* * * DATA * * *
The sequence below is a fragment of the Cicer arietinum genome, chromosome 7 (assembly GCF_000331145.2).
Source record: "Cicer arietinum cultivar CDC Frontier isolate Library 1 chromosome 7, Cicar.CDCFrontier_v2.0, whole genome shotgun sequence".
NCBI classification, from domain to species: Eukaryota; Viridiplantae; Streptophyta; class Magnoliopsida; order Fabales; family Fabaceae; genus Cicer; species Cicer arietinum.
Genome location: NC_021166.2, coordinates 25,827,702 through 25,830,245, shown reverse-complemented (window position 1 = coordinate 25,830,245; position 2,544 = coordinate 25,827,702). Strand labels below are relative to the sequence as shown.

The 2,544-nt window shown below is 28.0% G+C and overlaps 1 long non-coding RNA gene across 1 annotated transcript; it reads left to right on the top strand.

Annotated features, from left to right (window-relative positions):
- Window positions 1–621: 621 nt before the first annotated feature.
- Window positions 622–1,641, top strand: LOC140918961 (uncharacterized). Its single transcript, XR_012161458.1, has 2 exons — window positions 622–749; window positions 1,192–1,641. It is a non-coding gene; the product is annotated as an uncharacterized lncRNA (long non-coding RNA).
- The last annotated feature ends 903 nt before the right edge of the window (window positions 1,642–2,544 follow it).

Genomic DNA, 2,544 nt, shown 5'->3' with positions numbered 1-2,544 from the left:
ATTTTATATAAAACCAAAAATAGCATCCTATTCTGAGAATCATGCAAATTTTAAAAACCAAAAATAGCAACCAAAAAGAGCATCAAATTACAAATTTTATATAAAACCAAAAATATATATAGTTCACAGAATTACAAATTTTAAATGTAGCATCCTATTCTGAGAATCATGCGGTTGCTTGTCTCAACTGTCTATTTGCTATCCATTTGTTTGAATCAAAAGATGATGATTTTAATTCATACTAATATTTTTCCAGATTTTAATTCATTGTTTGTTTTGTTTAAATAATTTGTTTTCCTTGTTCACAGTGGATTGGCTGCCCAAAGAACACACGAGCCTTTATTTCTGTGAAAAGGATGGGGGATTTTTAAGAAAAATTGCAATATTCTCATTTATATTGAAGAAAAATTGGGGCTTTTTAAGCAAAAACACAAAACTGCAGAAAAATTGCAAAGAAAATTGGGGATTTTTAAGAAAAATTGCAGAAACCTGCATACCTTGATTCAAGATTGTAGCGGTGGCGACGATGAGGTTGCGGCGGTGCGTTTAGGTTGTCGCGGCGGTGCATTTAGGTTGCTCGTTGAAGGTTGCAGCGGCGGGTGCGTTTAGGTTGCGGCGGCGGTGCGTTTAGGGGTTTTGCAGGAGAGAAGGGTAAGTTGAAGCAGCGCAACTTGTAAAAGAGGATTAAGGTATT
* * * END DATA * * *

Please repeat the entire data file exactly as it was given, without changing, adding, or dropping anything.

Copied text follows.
The sequence below is a fragment of the Cicer arietinum genome, chromosome 7 (assembly GCF_000331145.2).
Source record: "Cicer arietinum cultivar CDC Frontier isolate Library 1 chromosome 7, Cicar.CDCFrontier_v2.0, whole genome shotgun sequence".
NCBI classification, from domain to species: Eukaryota; Viridiplantae; Streptophyta; class Magnoliopsida; order Fabales; family Fabaceae; genus Cicer; species Cicer arietinum.
Genome location: NC_021166.2, coordinates 25,827,702 through 25,830,245, shown reverse-complemented (window position 1 = coordinate 25,830,245; position 2,544 = coordinate 25,827,702). Strand labels below are relative to the sequence as shown.

The 2,544-nt window shown below is 28.0% G+C and overlaps 1 long non-coding RNA gene across 1 annotated transcript; it reads left to right on the top strand.

Annotated features, from left to right (window-relative positions):
- Window positions 1–621: 621 nt before the first annotated feature.
- Window positions 622–1,641, top strand: LOC140918961 (uncharacterized). Its single transcript, XR_012161458.1, has 2 exons — window positions 622–749; window positions 1,192–1,641. It is a non-coding gene; the product is annotated as an uncharacterized lncRNA (long non-coding RNA).
- The last annotated feature ends 903 nt before the right edge of the window (window positions 1,642–2,544 follow it).

Genomic DNA, 2,544 nt, shown 5'->3' with positions numbered 1-2,544 from the left:
ATTTTATATAAAACCAAAAATAGCATCCTATTCTGAGAATCATGCAAATTTTAAAAACCAAAAATAGCAACCAAAAAGAGCATCAAATTACAAATTTTATATAAAACCAAAAATATATATAGTTCACAGAATTACAAATTTTAAATGTAGCATCCTATTCTGAGAATCATGCGGTTGCTTGTCTCAACTGTCTATTTGCTATCCATTTGTTTGAATCAAAAGATGATGATTTTAATTCATACTAATATTTTTCCAGATTTTAATTCATTGTTTGTTTTGTTTAAATAATTTGTTTTCCTTGTTCACAGTGGATTGGCTGCCCAAAGAACACACGAGCCTTTATTTCTGTGAAAAGGATGGGGGATTTTTAAGAAAAATTGCAATATTCTCATTTATATTGAAGAAAAATTGGGGCTTTTTAAGCAAAAACACAAAACTGCAGAAAAATTGCAAAGAAAATTGGGGATTTTTAAGAAAAATTGCAGAAACCTGCATACCTTGATTCAAGATTGTAGCGGTGGCGACGATGAGGTTGCGGCGGTGCGTTTAGGTTGTCGCGGCGGTGCATTTAGGTTGCTCGTTGAAGGTTGCAGCGGCGGGTGCGTTTAGGTTGCGGCGGCGGTGCGTTTAGGGGTTTTGCAGGAGAGAAGGGTAAGTTGAAGCAGCGCAACTTGTAAAAGAGGATTAAGGTATT